2 Jace, Vryn’s Prodigy
1 Den Protector
2 Fiery Impulse
2 Invasive Surgery
1 Summary Dismissal
1 Clip Wings
1 Negate
2 Shaman of Forgotten Ways

Elder Deep-Fiend is a transitional card in Owen’s deck. It buys time and can be a powerful threat… But it’s not the end game for this deck. Owen uses Pilgrim’s Eye as his preferred Elder Deep-Fiend setup man, which is subtly important. Pilgrim’s Eye is an artifact. It’s perfect in every way, actually… A three mana creature that generates card advantage into chaining into a “four” mana “seven drop”. The basic land undoes the inherent disadvantage of the Emerge mechanic, but getting an artifact into the graveyard (and for that matter an artifact creature) makes Emrakul, the Promised End that much faster.

Owen’s deck is all about Emrakul, the Promised End. If he can buy enough time with Elder Deep-Fiend, Emrakul will win it. That is the bet.

Temerge by Andrew Brown

4 Jace, Vryn’s Prodigy
4 Primal Druid
4 Matter Reshaper
3 Shaman of Forgotten Ways
1 Nissa, Vastwood Seer
4 Wretched Gryff
1 Lashweed Lurker
3 Elder Deep-Fiend

4 Gather the Pack
4 Grapple with the Past
4 Kozilek’s Return

4 Yavimaya Coast
4 Shivan Reef
4 Sanctum of Ugin
4 Lumbering Falls
1 Woodland Stream
4 Forest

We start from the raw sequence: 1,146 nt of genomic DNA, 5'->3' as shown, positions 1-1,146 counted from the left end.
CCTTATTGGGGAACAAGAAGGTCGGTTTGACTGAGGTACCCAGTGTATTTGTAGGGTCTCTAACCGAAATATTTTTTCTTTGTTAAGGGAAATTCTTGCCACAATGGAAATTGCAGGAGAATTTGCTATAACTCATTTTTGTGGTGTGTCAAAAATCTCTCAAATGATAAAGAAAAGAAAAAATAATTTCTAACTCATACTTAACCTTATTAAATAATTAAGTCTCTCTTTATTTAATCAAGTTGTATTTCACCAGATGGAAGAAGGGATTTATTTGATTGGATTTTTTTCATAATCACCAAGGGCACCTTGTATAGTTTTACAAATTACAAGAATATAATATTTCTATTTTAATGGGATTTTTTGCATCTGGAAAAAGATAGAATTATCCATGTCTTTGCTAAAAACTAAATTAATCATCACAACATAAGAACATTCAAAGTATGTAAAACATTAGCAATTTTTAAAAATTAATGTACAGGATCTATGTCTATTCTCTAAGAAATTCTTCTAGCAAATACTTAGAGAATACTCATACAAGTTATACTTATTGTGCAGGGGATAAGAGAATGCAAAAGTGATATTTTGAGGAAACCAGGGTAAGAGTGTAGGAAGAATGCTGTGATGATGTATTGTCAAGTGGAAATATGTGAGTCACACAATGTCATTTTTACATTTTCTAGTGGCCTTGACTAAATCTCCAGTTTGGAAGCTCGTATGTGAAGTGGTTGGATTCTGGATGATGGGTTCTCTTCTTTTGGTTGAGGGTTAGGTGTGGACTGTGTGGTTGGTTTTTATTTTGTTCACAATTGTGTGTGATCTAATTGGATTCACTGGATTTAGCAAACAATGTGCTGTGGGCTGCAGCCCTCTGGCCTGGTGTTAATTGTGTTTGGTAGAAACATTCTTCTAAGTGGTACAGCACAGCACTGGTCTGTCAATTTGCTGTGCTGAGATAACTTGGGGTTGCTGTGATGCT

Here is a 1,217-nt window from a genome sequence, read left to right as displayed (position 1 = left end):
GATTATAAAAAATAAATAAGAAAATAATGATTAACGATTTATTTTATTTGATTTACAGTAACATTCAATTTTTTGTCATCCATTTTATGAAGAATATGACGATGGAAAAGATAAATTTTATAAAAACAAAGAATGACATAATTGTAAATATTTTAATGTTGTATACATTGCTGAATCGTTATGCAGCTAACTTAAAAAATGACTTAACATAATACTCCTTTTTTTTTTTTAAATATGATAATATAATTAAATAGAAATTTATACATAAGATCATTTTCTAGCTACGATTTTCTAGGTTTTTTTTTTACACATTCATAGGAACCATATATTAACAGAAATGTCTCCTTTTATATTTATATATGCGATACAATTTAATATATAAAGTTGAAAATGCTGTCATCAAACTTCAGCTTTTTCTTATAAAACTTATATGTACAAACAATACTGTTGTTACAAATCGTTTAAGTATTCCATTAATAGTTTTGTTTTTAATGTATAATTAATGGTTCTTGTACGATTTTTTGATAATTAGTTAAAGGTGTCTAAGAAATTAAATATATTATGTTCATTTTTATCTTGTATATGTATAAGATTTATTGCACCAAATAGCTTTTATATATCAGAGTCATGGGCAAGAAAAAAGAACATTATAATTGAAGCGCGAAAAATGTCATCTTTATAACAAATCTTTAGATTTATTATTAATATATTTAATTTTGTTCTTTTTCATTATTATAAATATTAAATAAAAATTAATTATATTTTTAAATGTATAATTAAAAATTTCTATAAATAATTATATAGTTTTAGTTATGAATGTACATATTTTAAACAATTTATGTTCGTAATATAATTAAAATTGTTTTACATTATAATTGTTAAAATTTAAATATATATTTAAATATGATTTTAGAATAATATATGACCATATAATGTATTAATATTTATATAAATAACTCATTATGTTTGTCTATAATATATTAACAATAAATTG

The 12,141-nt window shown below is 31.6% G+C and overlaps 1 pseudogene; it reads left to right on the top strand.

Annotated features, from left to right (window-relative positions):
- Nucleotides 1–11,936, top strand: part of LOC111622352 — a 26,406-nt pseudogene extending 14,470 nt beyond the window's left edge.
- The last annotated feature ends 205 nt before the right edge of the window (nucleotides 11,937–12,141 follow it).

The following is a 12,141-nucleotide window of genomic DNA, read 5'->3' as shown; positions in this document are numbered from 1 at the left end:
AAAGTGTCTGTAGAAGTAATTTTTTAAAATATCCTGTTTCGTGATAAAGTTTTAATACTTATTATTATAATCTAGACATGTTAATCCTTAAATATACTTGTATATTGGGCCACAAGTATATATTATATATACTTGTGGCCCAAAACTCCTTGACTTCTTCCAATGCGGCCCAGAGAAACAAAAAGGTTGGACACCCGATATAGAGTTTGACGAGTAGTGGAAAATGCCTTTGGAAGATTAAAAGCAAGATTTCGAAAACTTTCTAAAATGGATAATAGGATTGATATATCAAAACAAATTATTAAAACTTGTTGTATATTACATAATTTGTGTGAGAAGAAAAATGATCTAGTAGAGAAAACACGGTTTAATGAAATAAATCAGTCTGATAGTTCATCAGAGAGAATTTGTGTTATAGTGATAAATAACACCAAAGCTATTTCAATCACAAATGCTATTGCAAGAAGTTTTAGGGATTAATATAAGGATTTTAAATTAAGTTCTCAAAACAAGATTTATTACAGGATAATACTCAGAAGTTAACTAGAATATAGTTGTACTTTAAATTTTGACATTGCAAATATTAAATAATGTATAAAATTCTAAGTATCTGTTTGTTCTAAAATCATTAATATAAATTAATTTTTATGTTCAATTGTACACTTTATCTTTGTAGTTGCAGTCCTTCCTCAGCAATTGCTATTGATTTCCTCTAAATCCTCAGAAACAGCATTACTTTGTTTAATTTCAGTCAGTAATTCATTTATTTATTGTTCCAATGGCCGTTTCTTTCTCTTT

2 Island
1 Mountain

4 Traverse the Ulvenwald
2 Noose Constrictor
2 Radiant Flames
2 Kiora, Master of the Depths
1 World Breaker
1 Emrakul, the Promised End
1 Eldrazi Obligator
1 Ishkanah, Grafwidow
1 Thought-Knot Seer

Elder Deep-Fiend has a completely different role in Andrew Brown’s deck. Rather than Emrakul being “the thing” in this deck the Deep-Fiend itself is not just a transitional card but a potential end game lock.

This deck wants to chain Elder Deep-Fiend into the next (and next) copies via Sanctum of Ugin. It is quite feasible to Time Walk the opponent four or so times, attacking for 20 with massive tempo generators. Sometimes you just draw multiple copies; sometimes Grapple with the Past keeps your Eldrazi flowing.

It is pretty natural for Elder Deep-Fiend-based Emerge decks to be Temur. Green is the best setup color due to cards like Grapple with the Past or mana accelerators like Primal Druid or Nissa’s Pilgrimage. Elder Deep-Fiend itself is colorless (but requires blue mana).

Rounding out Temur is of course Kozilek’s Return.

It is difficult to exaggerate how compelling Kozilek’s Return is in this format. It ruins all the small creature decks, and the fat casting costs on Wretched Gryff; Emrakul, the Promised End; or of course Elder Deep-Fiend buy this card back famously.

We didn’t have access to all of our usual recording equipment this week. (Slight) apologies on sound quality this week.

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Heir of the Wilds and Snapping Gnarlid at the Two

Heir of the Wilds
Heir of the Wild returns as a two drop that can hit hard, and punch above weight.

Now might be a great time to be Abzan splashing red!